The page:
This one was a favorite of many people at the show. I think the choppy “rice-grain” treatment of the water reminded people of some of their favorite impressionists. Sea water is never easy no matter what time of the day, but when the light is changing it gets especially tough. Painting these late evening scenes really tests your plein air chops.

“Surf’s Hideout” 11×14 in. oil on linen mounted on board

Day 3:

I started the day off at Vasona Lark Park. There is plenty of pretty scenery in this popular spot for joggers. It reminds me a bit of Spring Lake here in Santa Rosa. I found a cool little tree with some geese nearby(and more importantly, shade from the sun…). Pro tip: take a cell phone shot of things that tend to change position, ie: geese. Do the drawing from the photo and refer to the scene in front of you from life.

“Well-Fed” 6×8 in. oil on linen mounted on board.

The hosts threw a lunch party for us artists so we got together to talk about where we went and where we were going. I decided to go back to the same areas as yesterday but different parts of them. I went to the redwood grove at Henry Cowell and the northern part of the San Lorenzo River. I found this awesome tree with exposed roots along the creek. I actually really like this painting but I chose not to exhibit it this time.

“Up From The Roots” 9×12 in. oil on linen mounted on board.
Once I was done there, I went back out to Wilder Ranch, but further north to 4 Mile Beach. I really liked this part of the park, and so do surfers. This was my personal favorite painting I did this week. I showed a lot of restraint in the color palette to create harmony within the color scheme, and I think I made an interesting design out of the crop. It’s a good blend of truth and imagination for a plein air painting, in my opinion. Other people must have agreed, since it was the only painting that sold.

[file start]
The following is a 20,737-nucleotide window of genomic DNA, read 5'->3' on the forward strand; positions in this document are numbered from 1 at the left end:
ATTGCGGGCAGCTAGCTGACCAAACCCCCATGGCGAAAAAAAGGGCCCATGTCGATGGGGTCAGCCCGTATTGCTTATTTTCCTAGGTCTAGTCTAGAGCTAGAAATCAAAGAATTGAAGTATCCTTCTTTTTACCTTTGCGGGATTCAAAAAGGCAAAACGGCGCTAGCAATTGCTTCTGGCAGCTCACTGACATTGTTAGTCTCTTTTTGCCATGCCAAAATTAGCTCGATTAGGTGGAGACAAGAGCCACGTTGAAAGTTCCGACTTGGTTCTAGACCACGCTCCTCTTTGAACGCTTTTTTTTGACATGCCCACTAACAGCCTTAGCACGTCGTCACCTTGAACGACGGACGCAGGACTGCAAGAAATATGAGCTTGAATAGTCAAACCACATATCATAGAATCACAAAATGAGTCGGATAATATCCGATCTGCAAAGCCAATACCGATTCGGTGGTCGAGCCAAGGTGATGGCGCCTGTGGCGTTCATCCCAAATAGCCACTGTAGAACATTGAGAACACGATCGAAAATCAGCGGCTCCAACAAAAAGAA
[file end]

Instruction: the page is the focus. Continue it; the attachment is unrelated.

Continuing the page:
“Golden Paths” 6×8 in. oil on linen mounted on board.

A chance to capture the sunset from the coast was the reason I came back out to this place. I think it’s a good study, but I don’t think it makes the cut as far as anything worth exhibiting goes…

To end the day, I chose to attempt a nocturne at West Cliff in Santa Cruz. It was a good night to try, since the wind was minimal and the temperature was relatively warm. Even with the lights I used, I still mostly had to rely on intuition and value to get this far. I spent about 20 minutes on it before one of my lights went out on me. I would have liked to go farther on it, but it was impossible to see what I was doing anymore.

Day 4: